Uncertainty is generally bad for business. Companies function best when conditions are relatively predictable and they can plan accordingly. If firms are anxious about the future, then economic growth will be adversely affected.

Obviously, the world is a complex place, and we always have to deal with an unknown future. This is neither new nor unusual. Currently, however, there is an extra measure of uncertainty in the form of the actions and statements of the Trump Administration. While much of the basic agenda has a positive, pro-business thrust, it is undermined by frequent shifts in position and the seeming lack of a consistent and underlying agenda. We have recently seen compelling evidence of this fact from an impeccable source. Literally hundreds of companies have mentioned the unpredictability of President Trump’s policies as a “risk factor” to their potential performance in their first-quarter filings with the Securities Exchange Commission (SEC). The SEC requires that public companies inform current and potential investors about things they see that could negatively affect their operations, and President Trump is getting mentioned far more often than his predecessor. Several policy areas are noted with particular frequency.

Potential trade policies have some companies concerned. For example, a more protectionist stance can cause problems for any business engaged either directly or indirectly in importing or exporting. If the U.S. implements tariffs or border adjustment fees, the cost of imports will rise. Not only do such increases impact consumers, but also firms importing inputs to other production processes. In addition, likely retaliation by other nations could increase the cost of US goods in world markets, negatively affecting exports.

Another policy which could have negative fallout is immigration reform. Many industries rely on a steady flow of immigrants to meet workforce needs. The needed laborers range from relatively low skilled (such as in construction or agriculture) to highly educated or trained (such as in technology and health care). I have studied immigration and the importance of the immigrant workforce for many years, and I can say with absolute certainty that we need such workers. Policies that overly restrict immigration will cause issues for many firms, and they are concerned.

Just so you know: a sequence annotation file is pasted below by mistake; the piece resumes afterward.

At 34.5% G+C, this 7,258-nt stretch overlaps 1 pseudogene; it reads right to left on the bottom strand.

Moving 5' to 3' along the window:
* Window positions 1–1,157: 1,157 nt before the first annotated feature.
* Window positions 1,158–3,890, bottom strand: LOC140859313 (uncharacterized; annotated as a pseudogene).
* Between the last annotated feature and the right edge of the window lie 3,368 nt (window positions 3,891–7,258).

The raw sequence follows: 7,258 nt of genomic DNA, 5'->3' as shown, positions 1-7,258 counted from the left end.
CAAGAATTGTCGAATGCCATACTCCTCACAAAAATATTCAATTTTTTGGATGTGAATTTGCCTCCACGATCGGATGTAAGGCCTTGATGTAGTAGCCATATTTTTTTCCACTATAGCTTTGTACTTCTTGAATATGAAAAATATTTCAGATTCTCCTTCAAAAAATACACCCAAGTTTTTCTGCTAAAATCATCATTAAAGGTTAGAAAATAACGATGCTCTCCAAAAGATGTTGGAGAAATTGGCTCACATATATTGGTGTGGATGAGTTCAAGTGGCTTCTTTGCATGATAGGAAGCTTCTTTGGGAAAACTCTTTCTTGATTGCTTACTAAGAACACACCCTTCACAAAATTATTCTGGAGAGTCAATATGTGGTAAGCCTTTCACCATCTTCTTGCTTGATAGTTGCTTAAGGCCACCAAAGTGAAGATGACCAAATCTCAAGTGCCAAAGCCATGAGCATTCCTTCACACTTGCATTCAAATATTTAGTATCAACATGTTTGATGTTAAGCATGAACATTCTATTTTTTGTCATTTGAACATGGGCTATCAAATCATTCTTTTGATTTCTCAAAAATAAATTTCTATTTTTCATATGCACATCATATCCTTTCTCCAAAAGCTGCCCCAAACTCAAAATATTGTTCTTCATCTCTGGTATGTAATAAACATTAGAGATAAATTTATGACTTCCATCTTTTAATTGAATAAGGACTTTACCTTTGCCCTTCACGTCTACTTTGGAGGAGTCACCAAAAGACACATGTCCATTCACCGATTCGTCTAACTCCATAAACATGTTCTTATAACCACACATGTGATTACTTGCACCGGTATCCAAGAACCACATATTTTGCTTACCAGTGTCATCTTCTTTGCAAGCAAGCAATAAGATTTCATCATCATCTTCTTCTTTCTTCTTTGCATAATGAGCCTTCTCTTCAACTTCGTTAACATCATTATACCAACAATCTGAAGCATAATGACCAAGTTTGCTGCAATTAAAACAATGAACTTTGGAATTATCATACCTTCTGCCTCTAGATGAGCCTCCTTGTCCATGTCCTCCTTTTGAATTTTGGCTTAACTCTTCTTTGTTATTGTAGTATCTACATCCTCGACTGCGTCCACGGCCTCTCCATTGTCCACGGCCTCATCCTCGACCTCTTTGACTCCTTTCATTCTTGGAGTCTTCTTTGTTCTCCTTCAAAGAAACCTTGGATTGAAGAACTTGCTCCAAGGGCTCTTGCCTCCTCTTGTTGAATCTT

Other policies affected companies are paying close attention to include those related to health care, the environment, regulatory changes, and tax reform. The biggest issue, however, is not the specifics of policies, but rather the lack of predictability. The direction changes in unpredictable ways and the details, which are often critical to corporate performance, seem to take a back seat to “winning.”

Several things happen when companies face uncertainty. For one, corporate strategy is developed based on expectations, and the less predictable the future, the more difficult it is to make decisions. A reasonable strategy is to hold off on investing, hiring, and otherwise expanding until the future becomes clearer. (To put it another way often used in discussions of corporate finance, higher risk means higher discount rates.) Uncertainty therefore leads to less investment. Innovation and research and development (R&D) may be curtailed. There could be less hiring and decreased output, as well as lost future economic potential. The simple truth is that most companies and investors prefer bad to unpredictable.

There’s an unfortunate paradox in all of this. One rationale for the policy agenda that many people embrace is that even with spending for infrastructure, cutting taxes, and decreasing regulation, there will be so much economic growth that the increased activity (and, therefore, tax receipts) will keep deficits from exploding. (This argument has a number of fatal flaws, including extremely optimistic growth projections, but that is a story for another day.) Thus, as the actions and often contradictory pronouncements of the Administration breed greater uncertainty, they simultaneously inhibit growth and undermine the basis for the entire agenda.

Without a doubt, there are some policies under consideration which could be beneficial for business and should move forward. Lower corporate taxes could stimulate expansion. Infrastructure investments could create near-term employment opportunities while improving long-term efficiency and productivity. Streamlining regulation could be helpful to many industries without compromising other priorities. These and other business-friendly actions could lead to many good things for the economy, but will be difficult or impossible to achieve if uncertainty remains high.

While any change in political leadership leads to questions regarding policy directions, the Trump Administration has introduced several potential shifts which increase uncertainty as well as an extraordinary lack of focus and consistency that has already made its way to hundreds of SEC filings. The economy needs a stable and sustainable Presidential presence to perform at its best, irrespective of the specific policy platform. In short, whatever your politics, the shift from “No Drama Obama” to “Total Trauma Trump” has some problematic consequences for effective policy and efficient growth.